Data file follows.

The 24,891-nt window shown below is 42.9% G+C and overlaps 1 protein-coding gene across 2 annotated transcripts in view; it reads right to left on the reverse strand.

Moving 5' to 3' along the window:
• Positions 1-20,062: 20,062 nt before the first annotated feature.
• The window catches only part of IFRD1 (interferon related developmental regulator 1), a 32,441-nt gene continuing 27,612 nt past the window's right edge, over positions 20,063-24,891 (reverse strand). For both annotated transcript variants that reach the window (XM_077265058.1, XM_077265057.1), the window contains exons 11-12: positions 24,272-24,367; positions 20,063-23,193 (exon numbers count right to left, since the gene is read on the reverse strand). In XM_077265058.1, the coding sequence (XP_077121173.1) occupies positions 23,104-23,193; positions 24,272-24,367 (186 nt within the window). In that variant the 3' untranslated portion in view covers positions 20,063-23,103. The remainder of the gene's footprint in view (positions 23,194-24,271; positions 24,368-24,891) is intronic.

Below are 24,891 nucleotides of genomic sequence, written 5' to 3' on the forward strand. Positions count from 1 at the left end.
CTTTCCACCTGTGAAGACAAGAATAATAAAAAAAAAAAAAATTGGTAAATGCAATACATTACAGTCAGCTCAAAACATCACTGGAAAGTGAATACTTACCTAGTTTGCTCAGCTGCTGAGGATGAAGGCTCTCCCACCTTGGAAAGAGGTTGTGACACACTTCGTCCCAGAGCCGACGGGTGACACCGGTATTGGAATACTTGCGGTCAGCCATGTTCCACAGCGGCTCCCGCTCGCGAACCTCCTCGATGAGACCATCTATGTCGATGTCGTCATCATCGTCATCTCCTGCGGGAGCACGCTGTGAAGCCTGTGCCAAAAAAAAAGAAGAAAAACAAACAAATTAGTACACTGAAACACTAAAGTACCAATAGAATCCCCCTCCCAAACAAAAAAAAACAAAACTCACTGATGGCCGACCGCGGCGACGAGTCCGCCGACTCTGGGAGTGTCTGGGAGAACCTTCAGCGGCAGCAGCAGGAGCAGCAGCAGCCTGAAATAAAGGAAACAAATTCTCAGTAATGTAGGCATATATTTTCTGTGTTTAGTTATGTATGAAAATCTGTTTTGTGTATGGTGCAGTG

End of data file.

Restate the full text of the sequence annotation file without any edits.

The 24,891-nt window shown below is 42.9% G+C and overlaps 1 protein-coding gene across 2 annotated transcripts in view; it reads right to left on the reverse strand.

Moving 5' to 3' along the window:
• Positions 1-20,062: 20,062 nt before the first annotated feature.
• The window catches only part of IFRD1 (interferon related developmental regulator 1), a 32,441-nt gene continuing 27,612 nt past the window's right edge, over positions 20,063-24,891 (reverse strand). For both annotated transcript variants that reach the window (XM_077265058.1, XM_077265057.1), the window contains exons 11-12: positions 24,272-24,367; positions 20,063-23,193 (exon numbers count right to left, since the gene is read on the reverse strand). In XM_077265058.1, the coding sequence (XP_077121173.1) occupies positions 23,104-23,193; positions 24,272-24,367 (186 nt within the window). In that variant the 3' untranslated portion in view covers positions 20,063-23,103. The remainder of the gene's footprint in view (positions 23,194-24,271; positions 24,368-24,891) is intronic.

Below are 24,891 nucleotides of genomic sequence, written 5' to 3' on the forward strand. Positions count from 1 at the left end.
CTTTCCACCTGTGAAGACAAGAATAATAAAAAAAAAAAAAATTGGTAAATGCAATACATTACAGTCAGCTCAAAACATCACTGGAAAGTGAATACTTACCTAGTTTGCTCAGCTGCTGAGGATGAAGGCTCTCCCACCTTGGAAAGAGGTTGTGACACACTTCGTCCCAGAGCCGACGGGTGACACCGGTATTGGAATACTTGCGGTCAGCCATGTTCCACAGCGGCTCCCGCTCGCGAACCTCCTCGATGAGACCATCTATGTCGATGTCGTCATCATCGTCATCTCCTGCGGGAGCACGCTGTGAAGCCTGTGCCAAAAAAAAAGAAGAAAAACAAACAAATTAGTACACTGAAACACTAAAGTACCAATAGAATCCCCCTCCCAAACAAAAAAAAACAAAACTCACTGATGGCCGACCGCGGCGACGAGTCCGCCGACTCTGGGAGTGTCTGGGAGAACCTTCAGCGGCAGCAGCAGGAGCAGCAGCAGCCTGAAATAAAGGAAACAAATTCTCAGTAATGTAGGCATATATTTTCTGTGTTTAGTTATGTATGAAAATCTGTTTTGTGTATGGTGCAGTG